Goal: When you have finished this laboratory exercise you will understand
 how liquid foods are heated in a steamjacketed kettle
and you will learn
 how to determine the rate of heating of a liquid food in a wellmixed steamjacketed kettle
 the effect of kettle surface temperature and convective heat transfer coefficient on the rate of heat transfer

Liquid foods are often heated in steamjacketed kettles. These kettles are typically made of stainless steel, and as the name suggests, a steam jacket surrounds the kettle. Typically, a mixer in the kettle is used to keep the liquid food well mixed during heat. This prevents any temperature gradient to develop within the liquid food. At any instance of time, the temperature anywhere in the kettle is the same. Some examples of steamjacketed kettles are as follows:
 Hemispherical steam jacketed kettles
 Steam jacketed kettles with mixer or paddles
 Steam jacketed kettles with wiping blades.

In a laboratory experiment, we use a steam jacketed kettle to heat tomato juice. The following steps are used:
1) Fill the kettle partially with tomato juice. 
2) Start the mixing paddle and open the steam inlet valve into the kettle.

3) Adjust the steam pressure to obtain a desired inside surface temperature of the kettle. Measure the juice temperature by locating a thermocouple probe in the juice, making sure that it does not entangle with the paddle.

4) Record the juice temperature with a data acquisition system.

In the virtual experiment, enter the initial temperature of juice, the kettlesurface temperature, radius of the kettle, the convective heat transfer coefficient, and the heating time. The paddle speed is indirectly reflected by the magnitude of the inside convective heat transfer coefficient. You will obtain the temperature history of the juice during heating.

When the temperature of an object changes with time, we have transient (or unsteady state) heat transfer. In case of solid foods, during transient heat transfer, temperature changes with time and location, and the mathematical treatment of such a case is complicated. However, when liquid foods are heated and well mixed, then the temperature of the liquid changes only with time. For this case, the Biot number is less than 0.1 and we can use lumped system analysis.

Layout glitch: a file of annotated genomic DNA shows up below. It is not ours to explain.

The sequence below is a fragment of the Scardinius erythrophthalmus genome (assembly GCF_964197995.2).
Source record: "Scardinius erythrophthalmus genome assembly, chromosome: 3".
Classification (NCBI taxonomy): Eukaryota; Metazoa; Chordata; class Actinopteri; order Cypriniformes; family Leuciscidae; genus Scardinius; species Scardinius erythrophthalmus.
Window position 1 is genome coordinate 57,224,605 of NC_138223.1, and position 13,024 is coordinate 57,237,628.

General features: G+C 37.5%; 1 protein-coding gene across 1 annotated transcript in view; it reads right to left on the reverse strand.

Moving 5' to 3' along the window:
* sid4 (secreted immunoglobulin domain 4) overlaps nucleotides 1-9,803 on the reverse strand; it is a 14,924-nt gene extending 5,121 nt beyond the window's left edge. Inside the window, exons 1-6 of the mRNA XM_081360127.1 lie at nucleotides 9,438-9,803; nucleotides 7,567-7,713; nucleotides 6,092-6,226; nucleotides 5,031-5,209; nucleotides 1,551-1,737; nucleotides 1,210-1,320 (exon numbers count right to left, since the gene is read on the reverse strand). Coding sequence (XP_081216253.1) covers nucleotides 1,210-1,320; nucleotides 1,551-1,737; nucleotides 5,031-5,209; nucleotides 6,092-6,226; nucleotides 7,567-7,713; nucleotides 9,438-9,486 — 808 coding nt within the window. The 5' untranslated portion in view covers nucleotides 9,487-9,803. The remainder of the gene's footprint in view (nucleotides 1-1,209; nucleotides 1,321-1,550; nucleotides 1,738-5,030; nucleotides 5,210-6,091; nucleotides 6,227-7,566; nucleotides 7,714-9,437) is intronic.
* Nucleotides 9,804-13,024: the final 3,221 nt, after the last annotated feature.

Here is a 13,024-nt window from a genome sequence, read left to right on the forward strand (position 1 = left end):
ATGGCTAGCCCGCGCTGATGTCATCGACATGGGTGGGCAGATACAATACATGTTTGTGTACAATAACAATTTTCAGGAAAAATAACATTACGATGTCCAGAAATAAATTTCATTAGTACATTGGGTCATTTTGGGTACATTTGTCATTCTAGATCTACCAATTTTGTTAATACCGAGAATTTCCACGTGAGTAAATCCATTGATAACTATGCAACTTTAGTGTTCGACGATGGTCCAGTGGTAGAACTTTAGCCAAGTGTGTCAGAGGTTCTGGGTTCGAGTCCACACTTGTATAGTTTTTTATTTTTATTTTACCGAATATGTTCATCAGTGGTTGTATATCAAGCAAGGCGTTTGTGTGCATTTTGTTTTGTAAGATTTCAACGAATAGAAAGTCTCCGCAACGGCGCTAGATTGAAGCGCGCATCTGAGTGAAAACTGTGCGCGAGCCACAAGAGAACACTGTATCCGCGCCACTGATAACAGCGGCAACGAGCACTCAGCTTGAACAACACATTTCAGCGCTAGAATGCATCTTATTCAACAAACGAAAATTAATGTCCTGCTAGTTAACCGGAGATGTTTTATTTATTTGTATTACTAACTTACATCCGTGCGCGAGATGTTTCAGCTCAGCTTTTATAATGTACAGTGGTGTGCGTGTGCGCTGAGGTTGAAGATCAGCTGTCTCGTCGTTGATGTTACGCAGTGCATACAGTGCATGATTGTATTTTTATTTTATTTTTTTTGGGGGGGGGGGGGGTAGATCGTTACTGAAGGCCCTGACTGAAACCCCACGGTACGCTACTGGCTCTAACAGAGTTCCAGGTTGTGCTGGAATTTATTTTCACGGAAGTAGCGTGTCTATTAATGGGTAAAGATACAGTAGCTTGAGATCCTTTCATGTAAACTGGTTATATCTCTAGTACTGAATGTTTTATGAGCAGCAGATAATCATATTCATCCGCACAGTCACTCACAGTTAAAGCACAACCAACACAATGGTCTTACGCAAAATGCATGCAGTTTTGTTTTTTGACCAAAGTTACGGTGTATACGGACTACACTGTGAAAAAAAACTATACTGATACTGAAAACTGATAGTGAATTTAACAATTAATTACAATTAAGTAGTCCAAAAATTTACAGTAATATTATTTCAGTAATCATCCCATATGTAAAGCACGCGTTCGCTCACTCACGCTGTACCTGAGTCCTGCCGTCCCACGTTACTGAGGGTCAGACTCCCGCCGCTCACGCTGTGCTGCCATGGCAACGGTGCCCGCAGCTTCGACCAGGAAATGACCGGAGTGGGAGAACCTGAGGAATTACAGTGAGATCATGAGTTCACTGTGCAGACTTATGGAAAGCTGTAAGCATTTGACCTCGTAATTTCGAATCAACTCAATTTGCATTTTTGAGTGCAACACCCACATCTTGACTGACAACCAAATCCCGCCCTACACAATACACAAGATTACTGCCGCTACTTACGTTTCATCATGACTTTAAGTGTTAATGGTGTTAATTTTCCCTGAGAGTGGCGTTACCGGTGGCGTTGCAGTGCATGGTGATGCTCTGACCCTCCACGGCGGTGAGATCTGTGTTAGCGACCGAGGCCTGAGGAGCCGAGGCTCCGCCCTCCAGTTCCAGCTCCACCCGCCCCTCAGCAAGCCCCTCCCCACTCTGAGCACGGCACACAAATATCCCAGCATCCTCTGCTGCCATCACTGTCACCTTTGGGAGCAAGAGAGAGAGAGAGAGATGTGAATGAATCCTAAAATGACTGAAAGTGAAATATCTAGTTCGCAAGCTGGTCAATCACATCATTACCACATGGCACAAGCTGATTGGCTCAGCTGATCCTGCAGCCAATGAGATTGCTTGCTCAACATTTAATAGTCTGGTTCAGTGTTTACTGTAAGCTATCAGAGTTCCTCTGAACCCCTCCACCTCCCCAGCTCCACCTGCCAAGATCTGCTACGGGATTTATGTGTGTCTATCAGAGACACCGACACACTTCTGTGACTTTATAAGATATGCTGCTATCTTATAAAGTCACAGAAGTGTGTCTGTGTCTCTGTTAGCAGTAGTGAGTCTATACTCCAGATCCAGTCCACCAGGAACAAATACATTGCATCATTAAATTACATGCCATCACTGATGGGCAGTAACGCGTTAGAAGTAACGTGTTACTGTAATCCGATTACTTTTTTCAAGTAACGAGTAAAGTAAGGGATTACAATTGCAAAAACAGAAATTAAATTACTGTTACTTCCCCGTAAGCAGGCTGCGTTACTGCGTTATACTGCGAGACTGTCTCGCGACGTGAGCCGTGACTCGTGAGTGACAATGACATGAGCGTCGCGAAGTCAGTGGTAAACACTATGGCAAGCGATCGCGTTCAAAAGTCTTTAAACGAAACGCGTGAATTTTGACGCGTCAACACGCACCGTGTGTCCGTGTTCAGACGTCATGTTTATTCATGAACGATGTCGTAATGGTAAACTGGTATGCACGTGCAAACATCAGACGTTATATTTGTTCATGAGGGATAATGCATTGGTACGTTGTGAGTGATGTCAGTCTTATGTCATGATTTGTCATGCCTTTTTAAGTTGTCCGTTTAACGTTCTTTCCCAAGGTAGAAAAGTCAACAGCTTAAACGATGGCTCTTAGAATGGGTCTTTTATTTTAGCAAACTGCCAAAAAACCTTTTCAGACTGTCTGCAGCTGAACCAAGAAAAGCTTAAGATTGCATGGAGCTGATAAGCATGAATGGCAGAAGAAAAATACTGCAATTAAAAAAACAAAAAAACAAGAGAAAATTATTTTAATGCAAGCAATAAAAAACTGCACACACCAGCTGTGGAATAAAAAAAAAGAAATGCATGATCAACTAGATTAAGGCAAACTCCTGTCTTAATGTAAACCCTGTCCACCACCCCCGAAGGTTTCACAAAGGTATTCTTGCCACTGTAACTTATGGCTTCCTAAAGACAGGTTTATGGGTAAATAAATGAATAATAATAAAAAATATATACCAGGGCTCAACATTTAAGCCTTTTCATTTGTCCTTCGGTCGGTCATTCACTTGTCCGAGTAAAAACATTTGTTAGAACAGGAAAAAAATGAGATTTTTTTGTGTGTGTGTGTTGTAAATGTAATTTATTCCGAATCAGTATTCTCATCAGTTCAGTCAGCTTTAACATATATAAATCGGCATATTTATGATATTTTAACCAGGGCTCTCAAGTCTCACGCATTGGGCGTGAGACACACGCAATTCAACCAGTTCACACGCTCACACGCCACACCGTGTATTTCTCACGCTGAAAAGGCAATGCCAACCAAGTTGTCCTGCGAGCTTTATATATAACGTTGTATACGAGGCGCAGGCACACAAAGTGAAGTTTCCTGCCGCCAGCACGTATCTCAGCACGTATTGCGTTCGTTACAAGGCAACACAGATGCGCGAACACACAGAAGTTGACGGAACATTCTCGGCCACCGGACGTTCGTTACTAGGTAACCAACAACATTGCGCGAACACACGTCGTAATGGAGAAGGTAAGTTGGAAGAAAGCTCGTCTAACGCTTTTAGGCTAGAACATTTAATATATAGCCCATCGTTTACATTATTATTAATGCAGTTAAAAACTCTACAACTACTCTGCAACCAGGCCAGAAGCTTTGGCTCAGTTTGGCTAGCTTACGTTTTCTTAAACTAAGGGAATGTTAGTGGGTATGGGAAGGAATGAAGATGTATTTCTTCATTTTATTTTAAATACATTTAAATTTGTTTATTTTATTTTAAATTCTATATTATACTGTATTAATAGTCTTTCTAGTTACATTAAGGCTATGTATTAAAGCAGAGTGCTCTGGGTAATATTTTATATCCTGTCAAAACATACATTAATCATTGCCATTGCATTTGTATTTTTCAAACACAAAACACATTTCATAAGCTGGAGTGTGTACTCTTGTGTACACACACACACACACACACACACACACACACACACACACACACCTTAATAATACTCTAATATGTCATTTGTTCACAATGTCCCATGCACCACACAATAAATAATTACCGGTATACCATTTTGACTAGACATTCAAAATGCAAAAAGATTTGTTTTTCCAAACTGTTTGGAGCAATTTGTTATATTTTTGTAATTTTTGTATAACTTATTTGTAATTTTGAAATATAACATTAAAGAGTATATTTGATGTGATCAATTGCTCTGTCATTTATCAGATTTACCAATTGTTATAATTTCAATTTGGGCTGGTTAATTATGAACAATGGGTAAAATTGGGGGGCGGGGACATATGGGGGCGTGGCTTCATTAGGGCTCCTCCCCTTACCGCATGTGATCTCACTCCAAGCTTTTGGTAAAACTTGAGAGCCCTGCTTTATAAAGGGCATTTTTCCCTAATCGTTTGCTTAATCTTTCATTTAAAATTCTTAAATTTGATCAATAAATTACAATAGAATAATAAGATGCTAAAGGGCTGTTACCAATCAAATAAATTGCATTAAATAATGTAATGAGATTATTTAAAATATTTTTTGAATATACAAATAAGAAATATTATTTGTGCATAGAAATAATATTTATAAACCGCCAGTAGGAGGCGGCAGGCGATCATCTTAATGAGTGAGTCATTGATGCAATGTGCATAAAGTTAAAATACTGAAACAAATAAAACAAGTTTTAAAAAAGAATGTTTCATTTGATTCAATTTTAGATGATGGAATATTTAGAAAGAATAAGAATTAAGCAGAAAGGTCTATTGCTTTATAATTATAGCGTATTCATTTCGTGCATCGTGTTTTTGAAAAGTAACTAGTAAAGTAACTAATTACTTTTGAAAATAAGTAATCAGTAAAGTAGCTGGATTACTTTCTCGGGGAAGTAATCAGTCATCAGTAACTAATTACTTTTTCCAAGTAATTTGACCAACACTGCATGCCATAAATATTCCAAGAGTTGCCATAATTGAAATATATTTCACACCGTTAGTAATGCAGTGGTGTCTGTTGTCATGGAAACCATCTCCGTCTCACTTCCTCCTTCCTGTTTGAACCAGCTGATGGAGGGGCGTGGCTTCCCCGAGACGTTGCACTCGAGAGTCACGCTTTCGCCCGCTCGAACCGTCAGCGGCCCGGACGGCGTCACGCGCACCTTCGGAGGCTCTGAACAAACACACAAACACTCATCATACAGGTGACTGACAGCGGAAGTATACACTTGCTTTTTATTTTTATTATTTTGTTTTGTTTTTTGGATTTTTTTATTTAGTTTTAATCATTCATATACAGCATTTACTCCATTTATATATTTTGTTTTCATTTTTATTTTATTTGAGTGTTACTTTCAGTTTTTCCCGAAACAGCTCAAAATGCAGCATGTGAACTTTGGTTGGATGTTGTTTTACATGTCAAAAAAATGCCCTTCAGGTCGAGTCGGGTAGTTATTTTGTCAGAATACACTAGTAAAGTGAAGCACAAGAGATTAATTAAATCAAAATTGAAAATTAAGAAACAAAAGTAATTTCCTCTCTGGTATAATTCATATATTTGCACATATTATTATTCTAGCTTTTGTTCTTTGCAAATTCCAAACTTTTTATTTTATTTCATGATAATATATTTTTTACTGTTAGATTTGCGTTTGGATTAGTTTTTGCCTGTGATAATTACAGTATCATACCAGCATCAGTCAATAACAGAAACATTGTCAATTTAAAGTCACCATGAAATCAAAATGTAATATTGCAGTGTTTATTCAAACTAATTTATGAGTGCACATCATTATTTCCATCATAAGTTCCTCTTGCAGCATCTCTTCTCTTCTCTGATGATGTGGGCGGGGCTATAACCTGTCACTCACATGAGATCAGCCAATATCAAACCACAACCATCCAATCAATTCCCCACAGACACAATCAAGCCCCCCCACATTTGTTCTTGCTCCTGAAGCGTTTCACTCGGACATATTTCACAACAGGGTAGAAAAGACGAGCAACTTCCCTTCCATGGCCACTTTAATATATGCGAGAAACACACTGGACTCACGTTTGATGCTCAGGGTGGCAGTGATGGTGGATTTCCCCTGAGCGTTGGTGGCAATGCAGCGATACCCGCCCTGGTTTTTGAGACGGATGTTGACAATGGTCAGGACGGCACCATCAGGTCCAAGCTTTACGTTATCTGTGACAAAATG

The temperature of the juice is described by expressing the temperature ratio as an exponential relationship with time, as follows:
Where T is unknown temperature, T_{m} is the temperature of heating surface, T_{i} is the initial temperature, h is the convective heat transfer coefficient, A is the contact area, ρ is the density of tomato juice, C_{p} is the specific heat of the tomato juice, V is the volume, and the t is the variable time.

The lumped capacity analysis is unsteady state heat transfer is based on the fact that at any instance of time, the temperature at any location inside an object is the same. In our case, if the juice in the kettle is well mixed then the temperature at any time will be the same anywhere in the kettle. Note that this criterion is true for a liquid food only if it is well mixed. The temperaturetime data collected in this experiment for different operating conditions should be plotted as XY scatter plots. Observe the relationship of temperature vs. time.

The rate of heating may be obtained by using the following steps:
1) Create a column of ln[(T  T_{m}/(T_{i}  T_{m})] vs. time 
2) Create a scatter plot of natural logarithm of temperature ratio vs. time. Using Trend line determine the equation of the straight line.

3) The slope of the straight line through the linear portion of the plot gives the rate of heating with units of 1/time.
 Does juice temperature increase with increasing convective heat transfer coefficient at any constant kettle surface temperature? Why?
 What is the role of the kettle surface temperature and convective heat transfer coefficient on the heating process?
 Why is the assumption of lumped capacity valid for heating juice in a kettle?
 Lewis, M.J.(1987). Physical Properties of Foods and Food Processing Systems. Ellis Horwood Ltd. Chichester.
 Singh, R.P. and Heldman, D.R. (2009). "Introduction to Food Engineering," 4th ed., Academic Press, London.